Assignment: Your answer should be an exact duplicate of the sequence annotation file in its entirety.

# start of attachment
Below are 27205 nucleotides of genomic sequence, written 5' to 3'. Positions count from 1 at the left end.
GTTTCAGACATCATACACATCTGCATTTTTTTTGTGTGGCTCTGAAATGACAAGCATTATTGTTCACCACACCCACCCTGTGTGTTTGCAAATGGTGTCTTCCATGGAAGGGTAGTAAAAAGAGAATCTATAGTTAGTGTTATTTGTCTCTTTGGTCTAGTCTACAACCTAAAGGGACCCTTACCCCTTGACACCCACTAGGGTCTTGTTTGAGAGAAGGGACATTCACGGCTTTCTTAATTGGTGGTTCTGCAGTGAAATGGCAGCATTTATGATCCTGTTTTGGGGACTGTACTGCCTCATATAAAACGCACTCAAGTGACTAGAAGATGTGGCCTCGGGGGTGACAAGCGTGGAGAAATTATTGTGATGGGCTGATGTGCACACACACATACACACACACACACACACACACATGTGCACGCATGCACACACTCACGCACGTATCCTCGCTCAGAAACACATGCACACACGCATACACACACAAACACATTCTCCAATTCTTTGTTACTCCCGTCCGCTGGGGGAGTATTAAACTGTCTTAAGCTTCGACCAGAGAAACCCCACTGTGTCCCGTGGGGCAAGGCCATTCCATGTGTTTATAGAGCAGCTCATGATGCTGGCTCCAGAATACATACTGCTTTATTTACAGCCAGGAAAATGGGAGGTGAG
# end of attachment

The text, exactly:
Below are 27205 nucleotides of genomic sequence, written 5' to 3'. Positions count from 1 at the left end.
GTTTCAGACATCATACACATCTGCATTTTTTTTGTGTGGCTCTGAAATGACAAGCATTATTGTTCACCACACCCACCCTGTGTGTTTGCAAATGGTGTCTTCCATGGAAGGGTAGTAAAAAGAGAATCTATAGTTAGTGTTATTTGTCTCTTTGGTCTAGTCTACAACCTAAAGGGACCCTTACCCCTTGACACCCACTAGGGTCTTGTTTGAGAGAAGGGACATTCACGGCTTTCTTAATTGGTGGTTCTGCAGTGAAATGGCAGCATTTATGATCCTGTTTTGGGGACTGTACTGCCTCATATAAAACGCACTCAAGTGACTAGAAGATGTGGCCTCGGGGGTGACAAGCGTGGAGAAATTATTGTGATGGGCTGATGTGCACACACACATACACACACACACACACACACACATGTGCACGCATGCACACACTCACGCACGTATCCTCGCTCAGAAACACATGCACACACGCATACACACACAAACACATTCTCCAATTCTTTGTTACTCCCGTCCGCTGGGGGAGTATTAAACTGTCTTAAGCTTCGACCAGAGAAACCCCACTGTGTCCCGTGGGGCAAGGCCATTCCATGTGTTTATAGAGCAGCTCATGATGCTGGCTCCAGAATACATACTGCTTTATTTACAGCCAGGAAAATGGGAGGTGAG